Climate angels advocate for a just future

ClimActs
Australia (Melbourne)

How do you inspire action on the climate emergency? Through spectacle, satire and humour, according to ClimActs.

 

ClimActs co-founder and committee member Deborah Hart has known since the age of eight that there was something not right about the excessive exploitation of the world’s resources. When she was a girl her family drove into their new town of Port Arthur, Texas, one of the largest refinery towns in the world, and Deborah was overwhelmed and horrified by the stench in the air. She was told that after a few days she wouldn’t even notice the smell. “I felt a kind of guilt, that I knew what butterflies looked like…I knew what a really beautiful environment looked like,” Deborah explains of her time in the town. It was the beginning of her journey as an environment and social justice activist.

As United Nations delegates were arriving for Day 1 of COP25 climate negotiations in Madrid, 624 pairs of hand cast clay skins from Bridget Nicholson’s Touch This Earth Lightly project lay in tight neat rows on the banks of the Yarra River opposite Federation Square in Melbourne, Australia. Why 624? To raise awareness and honour environment defenders who have lost their lives, estimated to be three people every week since The Paris Agreement, December 2019. Photo courtesy of Julian Meehan.

Fast forward, through various jobs in the cultural sector, to 2013, when ClimActs was born. A performance collective that uses spectacle, humour and satire to inspire action on the climate and biodiversity crisis, ClimActs’ actions hold to account powerful polluters and their enablers.

Their first acts were inspired by Allana Beltran’s Weld Angel (2007), a sculptural site-specific performance art and activism piece that drew attention to the destruction of the old growth forests of Tasmania, Australia. Allana’s intervention was a last-resort, creative act that tried to halt the logging. Her actions became internationally known when she was sued for $10,000 by Forestry Tasmania and the Tasmanian Police, a case which Allana eventually won.

Bearing witness at recently clear-felled forest coups in Victoria, February 2019. Photo courtesy of Julian Meehan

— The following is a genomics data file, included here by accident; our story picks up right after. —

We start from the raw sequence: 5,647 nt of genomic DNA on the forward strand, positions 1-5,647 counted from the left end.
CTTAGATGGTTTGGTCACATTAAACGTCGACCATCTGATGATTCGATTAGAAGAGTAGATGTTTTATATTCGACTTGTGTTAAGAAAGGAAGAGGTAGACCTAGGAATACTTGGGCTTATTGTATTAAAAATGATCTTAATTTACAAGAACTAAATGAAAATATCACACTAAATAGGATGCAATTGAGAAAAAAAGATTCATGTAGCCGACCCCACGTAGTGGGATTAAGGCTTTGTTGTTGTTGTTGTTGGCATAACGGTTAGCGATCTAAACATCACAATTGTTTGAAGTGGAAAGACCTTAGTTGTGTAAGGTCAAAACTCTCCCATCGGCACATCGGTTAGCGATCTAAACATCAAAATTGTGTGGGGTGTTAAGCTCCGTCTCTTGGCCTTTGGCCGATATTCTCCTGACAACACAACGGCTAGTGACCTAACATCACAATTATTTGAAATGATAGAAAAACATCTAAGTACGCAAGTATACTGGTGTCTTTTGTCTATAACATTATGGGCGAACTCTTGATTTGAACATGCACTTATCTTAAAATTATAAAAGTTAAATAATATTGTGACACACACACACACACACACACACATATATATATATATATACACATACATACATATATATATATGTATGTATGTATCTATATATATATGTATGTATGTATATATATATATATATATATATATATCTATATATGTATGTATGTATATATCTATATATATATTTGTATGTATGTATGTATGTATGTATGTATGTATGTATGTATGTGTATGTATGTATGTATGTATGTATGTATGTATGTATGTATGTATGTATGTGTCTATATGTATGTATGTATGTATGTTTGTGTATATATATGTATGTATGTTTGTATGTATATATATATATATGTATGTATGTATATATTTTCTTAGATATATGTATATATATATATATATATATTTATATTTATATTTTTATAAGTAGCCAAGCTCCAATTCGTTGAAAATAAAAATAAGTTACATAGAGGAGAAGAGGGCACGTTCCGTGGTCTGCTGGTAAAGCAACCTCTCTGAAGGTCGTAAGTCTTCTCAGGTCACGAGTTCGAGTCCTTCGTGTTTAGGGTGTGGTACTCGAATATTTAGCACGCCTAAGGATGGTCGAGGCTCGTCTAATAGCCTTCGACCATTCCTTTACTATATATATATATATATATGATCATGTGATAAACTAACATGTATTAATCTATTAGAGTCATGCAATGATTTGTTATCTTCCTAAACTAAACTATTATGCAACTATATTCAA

Bearing witness at recently clear-felled forest coups in Victoria, February 2019. Photo courtesy of Julian Meehan.

Inspired by this artistic approach to activism, ClimActs decided to use a similar angel iconography to highlight the vital role of guardianship for all life. And, as Deborah says, “Who wants to be seen manhandling angels?”

ClimActs’ Climate Guardians officially opened the Lorne Sculpture Biennale in 2014 with Coal Requiem, a specially commissioned performance art piece. Designed by Allana, the Angels’ magnificent giant wings were especially created for this performance. However, Deborah also points out their practical uses: the large wings make a very effective blockade, something that has often come in handy.

Climate Guardians delivering a message to BHP’s CEO and Board, global headquarters, Melbourne Australia, November 2019. Photo courtesy of Julian Meehan.

Climate Guardians delivering a message to BHP’s CEO and Board, global headquarters, Melbourne Australia, November 2019. Photo courtesy of Julian Meehan.

ClimActs’ Climate Guardians intervention, and subsequent press attention, at the Paris COP21 and at the G20 Summit in Brisbane, was an example of the impact of peaceful yet creative action. As Deborah explains, “the reason why we use spectacle is because it can surprise and get under people’s ideological guards to potentially enable them to see environment and associated social justice issues in a new light.”